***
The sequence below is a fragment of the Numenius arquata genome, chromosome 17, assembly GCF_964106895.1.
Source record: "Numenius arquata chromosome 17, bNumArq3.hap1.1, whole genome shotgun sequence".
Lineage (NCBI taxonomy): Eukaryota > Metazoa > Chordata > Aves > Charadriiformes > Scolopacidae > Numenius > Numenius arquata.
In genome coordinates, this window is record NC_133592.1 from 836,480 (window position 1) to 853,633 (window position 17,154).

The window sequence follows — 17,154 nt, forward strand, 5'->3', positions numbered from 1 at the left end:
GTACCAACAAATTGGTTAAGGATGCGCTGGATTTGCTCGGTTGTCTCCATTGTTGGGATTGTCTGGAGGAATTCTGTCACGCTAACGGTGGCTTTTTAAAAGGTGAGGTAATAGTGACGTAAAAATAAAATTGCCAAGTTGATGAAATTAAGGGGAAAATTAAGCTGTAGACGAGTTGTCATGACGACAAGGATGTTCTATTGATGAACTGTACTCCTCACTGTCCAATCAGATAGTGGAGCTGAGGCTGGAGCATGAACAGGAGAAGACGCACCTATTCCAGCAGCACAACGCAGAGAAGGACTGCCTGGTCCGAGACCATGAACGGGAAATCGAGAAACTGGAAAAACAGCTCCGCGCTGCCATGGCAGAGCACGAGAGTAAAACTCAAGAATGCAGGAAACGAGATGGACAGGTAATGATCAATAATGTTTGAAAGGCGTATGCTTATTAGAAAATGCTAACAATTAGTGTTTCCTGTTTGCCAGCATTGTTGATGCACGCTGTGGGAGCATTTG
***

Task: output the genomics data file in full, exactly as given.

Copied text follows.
The sequence below is a fragment of the Numenius arquata genome, chromosome 17, assembly GCF_964106895.1.
Source record: "Numenius arquata chromosome 17, bNumArq3.hap1.1, whole genome shotgun sequence".
Lineage (NCBI taxonomy): Eukaryota > Metazoa > Chordata > Aves > Charadriiformes > Scolopacidae > Numenius > Numenius arquata.
In genome coordinates, this window is record NC_133592.1 from 836,480 (window position 1) to 853,633 (window position 17,154).

The window sequence follows — 17,154 nt, forward strand, 5'->3', positions numbered from 1 at the left end:
GTACCAACAAATTGGTTAAGGATGCGCTGGATTTGCTCGGTTGTCTCCATTGTTGGGATTGTCTGGAGGAATTCTGTCACGCTAACGGTGGCTTTTTAAAAGGTGAGGTAATAGTGACGTAAAAATAAAATTGCCAAGTTGATGAAATTAAGGGGAAAATTAAGCTGTAGACGAGTTGTCATGACGACAAGGATGTTCTATTGATGAACTGTACTCCTCACTGTCCAATCAGATAGTGGAGCTGAGGCTGGAGCATGAACAGGAGAAGACGCACCTATTCCAGCAGCACAACGCAGAGAAGGACTGCCTGGTCCGAGACCATGAACGGGAAATCGAGAAACTGGAAAAACAGCTCCGCGCTGCCATGGCAGAGCACGAGAGTAAAACTCAAGAATGCAGGAAACGAGATGGACAGGTAATGATCAATAATGTTTGAAAGGCGTATGCTTATTAGAAAATGCTAACAATTAGTGTTTCCTGTTTGCCAGCATTGTTGATGCACGCTGTGGGAGCATTTG